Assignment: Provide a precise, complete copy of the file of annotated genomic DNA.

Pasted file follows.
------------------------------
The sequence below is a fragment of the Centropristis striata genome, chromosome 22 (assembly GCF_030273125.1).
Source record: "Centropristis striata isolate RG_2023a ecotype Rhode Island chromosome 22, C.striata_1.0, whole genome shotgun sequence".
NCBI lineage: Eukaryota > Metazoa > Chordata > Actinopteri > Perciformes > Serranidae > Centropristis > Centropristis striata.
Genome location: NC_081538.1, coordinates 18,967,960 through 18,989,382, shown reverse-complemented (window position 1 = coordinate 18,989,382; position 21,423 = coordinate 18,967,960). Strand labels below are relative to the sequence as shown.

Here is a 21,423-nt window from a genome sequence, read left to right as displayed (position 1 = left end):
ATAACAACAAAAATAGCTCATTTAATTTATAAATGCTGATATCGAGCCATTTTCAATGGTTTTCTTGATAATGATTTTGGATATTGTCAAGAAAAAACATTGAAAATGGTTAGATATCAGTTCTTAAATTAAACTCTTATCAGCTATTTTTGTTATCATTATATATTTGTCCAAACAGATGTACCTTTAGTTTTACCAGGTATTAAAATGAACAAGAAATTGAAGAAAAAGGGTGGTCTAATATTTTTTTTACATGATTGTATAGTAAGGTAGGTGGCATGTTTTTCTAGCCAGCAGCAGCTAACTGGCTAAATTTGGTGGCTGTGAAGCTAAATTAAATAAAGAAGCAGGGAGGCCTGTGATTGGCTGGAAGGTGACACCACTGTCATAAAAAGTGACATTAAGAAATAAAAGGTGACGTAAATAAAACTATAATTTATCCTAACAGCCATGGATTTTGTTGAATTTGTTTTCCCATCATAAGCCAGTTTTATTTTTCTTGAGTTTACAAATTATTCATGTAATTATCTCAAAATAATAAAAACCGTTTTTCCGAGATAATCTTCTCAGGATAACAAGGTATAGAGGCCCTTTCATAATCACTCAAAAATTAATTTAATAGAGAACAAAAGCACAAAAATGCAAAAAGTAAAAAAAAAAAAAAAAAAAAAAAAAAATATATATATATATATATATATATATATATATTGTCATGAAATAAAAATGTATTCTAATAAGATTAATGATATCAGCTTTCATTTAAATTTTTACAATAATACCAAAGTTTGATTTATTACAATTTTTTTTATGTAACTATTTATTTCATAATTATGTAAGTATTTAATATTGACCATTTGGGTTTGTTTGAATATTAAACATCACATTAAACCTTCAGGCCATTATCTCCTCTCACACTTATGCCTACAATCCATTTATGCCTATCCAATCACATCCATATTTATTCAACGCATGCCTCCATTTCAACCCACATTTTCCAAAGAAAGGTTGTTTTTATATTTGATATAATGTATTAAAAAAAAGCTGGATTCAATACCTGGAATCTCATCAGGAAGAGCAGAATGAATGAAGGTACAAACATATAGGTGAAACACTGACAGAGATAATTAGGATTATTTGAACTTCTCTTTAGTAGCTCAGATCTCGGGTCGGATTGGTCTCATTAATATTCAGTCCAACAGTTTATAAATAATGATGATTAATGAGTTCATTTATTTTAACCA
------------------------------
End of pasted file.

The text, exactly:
The sequence below is a fragment of the Centropristis striata genome, chromosome 22 (assembly GCF_030273125.1).
Source record: "Centropristis striata isolate RG_2023a ecotype Rhode Island chromosome 22, C.striata_1.0, whole genome shotgun sequence".
NCBI lineage: Eukaryota > Metazoa > Chordata > Actinopteri > Perciformes > Serranidae > Centropristis > Centropristis striata.
Genome location: NC_081538.1, coordinates 18,967,960 through 18,989,382, shown reverse-complemented (window position 1 = coordinate 18,989,382; position 21,423 = coordinate 18,967,960). Strand labels below are relative to the sequence as shown.

Here is a 21,423-nt window from a genome sequence, read left to right as displayed (position 1 = left end):
ATAACAACAAAAATAGCTCATTTAATTTATAAATGCTGATATCGAGCCATTTTCAATGGTTTTCTTGATAATGATTTTGGATATTGTCAAGAAAAAACATTGAAAATGGTTAGATATCAGTTCTTAAATTAAACTCTTATCAGCTATTTTTGTTATCATTATATATTTGTCCAAACAGATGTACCTTTAGTTTTACCAGGTATTAAAATGAACAAGAAATTGAAGAAAAAGGGTGGTCTAATATTTTTTTTACATGATTGTATAGTAAGGTAGGTGGCATGTTTTTCTAGCCAGCAGCAGCTAACTGGCTAAATTTGGTGGCTGTGAAGCTAAATTAAATAAAGAAGCAGGGAGGCCTGTGATTGGCTGGAAGGTGACACCACTGTCATAAAAAGTGACATTAAGAAATAAAAGGTGACGTAAATAAAACTATAATTTATCCTAACAGCCATGGATTTTGTTGAATTTGTTTTCCCATCATAAGCCAGTTTTATTTTTCTTGAGTTTACAAATTATTCATGTAATTATCTCAAAATAATAAAAACCGTTTTTCCGAGATAATCTTCTCAGGATAACAAGGTATAGAGGCCCTTTCATAATCACTCAAAAATTAATTTAATAGAGAACAAAAGCACAAAAATGCAAAAAGTAAAAAAAAAAAAAAAAAAAAAAAAAAATATATATATATATATATATATATATATATATTGTCATGAAATAAAAATGTATTCTAATAAGATTAATGATATCAGCTTTCATTTAAATTTTTACAATAATACCAAAGTTTGATTTATTACAATTTTTTTTATGTAACTATTTATTTCATAATTATGTAAGTATTTAATATTGACCATTTGGGTTTGTTTGAATATTAAACATCACATTAAACCTTCAGGCCATTATCTCCTCTCACACTTATGCCTACAATCCATTTATGCCTATCCAATCACATCCATATTTATTCAACGCATGCCTCCATTTCAACCCACATTTTCCAAAGAAAGGTTGTTTTTATATTTGATATAATGTATTAAAAAAAAGCTGGATTCAATACCTGGAATCTCATCAGGAAGAGCAGAATGAATGAAGGTACAAACATATAGGTGAAACACTGACAGAGATAATTAGGATTATTTGAACTTCTCTTTAGTAGCTCAGATCTCGGGTCGGATTGGTCTCATTAATATTCAGTCCAACAGTTTATAAATAATGATGATTAATGAGTTCATTTATTTTAACCA